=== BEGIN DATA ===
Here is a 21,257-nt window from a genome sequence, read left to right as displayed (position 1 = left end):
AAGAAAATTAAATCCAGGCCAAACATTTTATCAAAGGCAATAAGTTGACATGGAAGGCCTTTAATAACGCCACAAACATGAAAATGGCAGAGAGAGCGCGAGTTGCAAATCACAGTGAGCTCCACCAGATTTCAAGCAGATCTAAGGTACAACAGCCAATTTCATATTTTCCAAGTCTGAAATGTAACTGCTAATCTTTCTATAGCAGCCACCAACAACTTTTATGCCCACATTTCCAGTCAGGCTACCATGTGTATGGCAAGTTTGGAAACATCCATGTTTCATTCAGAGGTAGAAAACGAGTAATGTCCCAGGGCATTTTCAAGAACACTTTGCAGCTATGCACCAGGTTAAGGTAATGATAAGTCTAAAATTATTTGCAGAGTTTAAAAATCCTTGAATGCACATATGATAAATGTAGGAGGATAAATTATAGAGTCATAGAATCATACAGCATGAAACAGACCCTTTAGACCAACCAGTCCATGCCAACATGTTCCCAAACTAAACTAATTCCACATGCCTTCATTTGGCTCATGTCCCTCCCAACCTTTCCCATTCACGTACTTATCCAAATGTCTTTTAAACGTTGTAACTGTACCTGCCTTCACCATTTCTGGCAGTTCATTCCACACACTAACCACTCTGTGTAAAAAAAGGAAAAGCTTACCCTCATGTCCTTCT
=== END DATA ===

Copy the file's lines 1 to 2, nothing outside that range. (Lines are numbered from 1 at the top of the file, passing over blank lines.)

Here is a 21,257-nt window from a genome sequence, read left to right as displayed (position 1 = left end):
AAGAAAATTAAATCCAGGCCAAACATTTTATCAAAGGCAATAAGTTGACATGGAAGGCCTTTAATAACGCCACAAACATGAAAATGGCAGAGAGAGCGCGAGTTGCAAATCACAGTGAGCTCCACCAGATTTCAAGCAGATCTAAGGTACAACAGCCAATTTCATATTTTCCAAGTCTGAAATGTAACTGCTAATCTTTCTATAGCAGCCACCAACAACTTTTATGCCCACATTTCCAGTCAGGCTACCATGTGTATGGCAAGTTTGGAAACATCCATGTTTCATTCAGAGGTAGAAAACGAGTAATGTCCCAGGGCATTTTCAAGAACACTTTGCAGCTATGCACCAGGTTAAGGTAATGATAAGTCTAAAATTATTTGCAGAGTTTAAAAATCCTTGAATGCACATATGATAAATGTAGGAGGATAAATTATAGAGTCATAGAATCATACAGCATGAAACAGACCCTTTAGACCAACCAGTCCATGCCAACATGTTCCCAAACTAAACTAATTCCACATGCCTTCATTTGGCTCATGTCCCTCCCAACCTTTCCCATTCACGTACTTATCCAAATGTCTTTTAAACGTTGTAACTGTACCTGCCTTCACCATTTCTGGCAGTTCATTCCACACACTAACCACTCTGTGTAAAAAAAGGAAAAGCTTACCCTCATGTCCTTCT